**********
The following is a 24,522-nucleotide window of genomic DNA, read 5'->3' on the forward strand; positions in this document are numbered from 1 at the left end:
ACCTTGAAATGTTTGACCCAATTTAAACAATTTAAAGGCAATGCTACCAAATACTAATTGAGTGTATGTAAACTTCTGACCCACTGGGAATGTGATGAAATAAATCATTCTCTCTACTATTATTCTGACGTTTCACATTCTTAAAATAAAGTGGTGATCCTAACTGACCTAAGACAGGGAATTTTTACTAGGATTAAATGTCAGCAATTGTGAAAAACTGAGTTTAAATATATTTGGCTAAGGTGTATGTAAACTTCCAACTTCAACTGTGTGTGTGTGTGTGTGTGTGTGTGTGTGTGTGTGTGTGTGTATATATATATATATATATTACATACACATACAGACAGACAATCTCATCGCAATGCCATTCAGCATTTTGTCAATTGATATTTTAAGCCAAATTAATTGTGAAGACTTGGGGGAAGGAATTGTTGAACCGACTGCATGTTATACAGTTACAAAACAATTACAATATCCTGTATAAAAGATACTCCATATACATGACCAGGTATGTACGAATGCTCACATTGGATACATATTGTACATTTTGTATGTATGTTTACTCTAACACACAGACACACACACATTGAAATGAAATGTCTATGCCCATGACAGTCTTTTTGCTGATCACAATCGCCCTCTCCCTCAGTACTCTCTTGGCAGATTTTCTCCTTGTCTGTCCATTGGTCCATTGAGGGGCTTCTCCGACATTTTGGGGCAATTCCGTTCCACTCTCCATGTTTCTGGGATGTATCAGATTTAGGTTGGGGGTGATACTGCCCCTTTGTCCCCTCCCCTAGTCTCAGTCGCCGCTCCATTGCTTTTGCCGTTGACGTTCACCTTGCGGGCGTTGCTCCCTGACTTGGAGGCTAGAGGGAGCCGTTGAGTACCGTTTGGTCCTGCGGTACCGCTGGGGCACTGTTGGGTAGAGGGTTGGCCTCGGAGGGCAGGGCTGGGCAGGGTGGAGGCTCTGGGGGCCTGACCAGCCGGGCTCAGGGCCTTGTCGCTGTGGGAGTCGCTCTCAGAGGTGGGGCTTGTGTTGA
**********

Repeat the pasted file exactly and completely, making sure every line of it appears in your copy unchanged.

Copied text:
The following is a 24,522-nucleotide window of genomic DNA, read 5'->3' on the forward strand; positions in this document are numbered from 1 at the left end:
ACCTTGAAATGTTTGACCCAATTTAAACAATTTAAAGGCAATGCTACCAAATACTAATTGAGTGTATGTAAACTTCTGACCCACTGGGAATGTGATGAAATAAATCATTCTCTCTACTATTATTCTGACGTTTCACATTCTTAAAATAAAGTGGTGATCCTAACTGACCTAAGACAGGGAATTTTTACTAGGATTAAATGTCAGCAATTGTGAAAAACTGAGTTTAAATATATTTGGCTAAGGTGTATGTAAACTTCCAACTTCAACTGTGTGTGTGTGTGTGTGTGTGTGTGTGTGTGTGTGTGTGTGTATATATATATATATATATTACATACACATACAGACAGACAATCTCATCGCAATGCCATTCAGCATTTTGTCAATTGATATTTTAAGCCAAATTAATTGTGAAGACTTGGGGGAAGGAATTGTTGAACCGACTGCATGTTATACAGTTACAAAACAATTACAATATCCTGTATAAAAGATACTCCATATACATGACCAGGTATGTACGAATGCTCACATTGGATACATATTGTACATTTTGTATGTATGTTTACTCTAACACACAGACACACACACATTGAAATGAAATGTCTATGCCCATGACAGTCTTTTTGCTGATCACAATCGCCCTCTCCCTCAGTACTCTCTTGGCAGATTTTCTCCTTGTCTGTCCATTGGTCCATTGAGGGGCTTCTCCGACATTTTGGGGCAATTCCGTTCCACTCTCCATGTTTCTGGGATGTATCAGATTTAGGTTGGGGGTGATACTGCCCCTTTGTCCCCTCCCCTAGTCTCAGTCGCCGCTCCATTGCTTTTGCCGTTGACGTTCACCTTGCGGGCGTTGCTCCCTGACTTGGAGGCTAGAGGGAGCCGTTGAGTACCGTTTGGTCCTGCGGTACCGCTGGGGCACTGTTGGGTAGAGGGTTGGCCTCGGAGGGCAGGGCTGGGCAGGGTGGAGGCTCTGGGGGCCTGACCAGCCGGGCTCAGGGCCTTGTCGCTGTGGGAGTCGCTCTCAGAGGTGGGGCTTGTGTTGA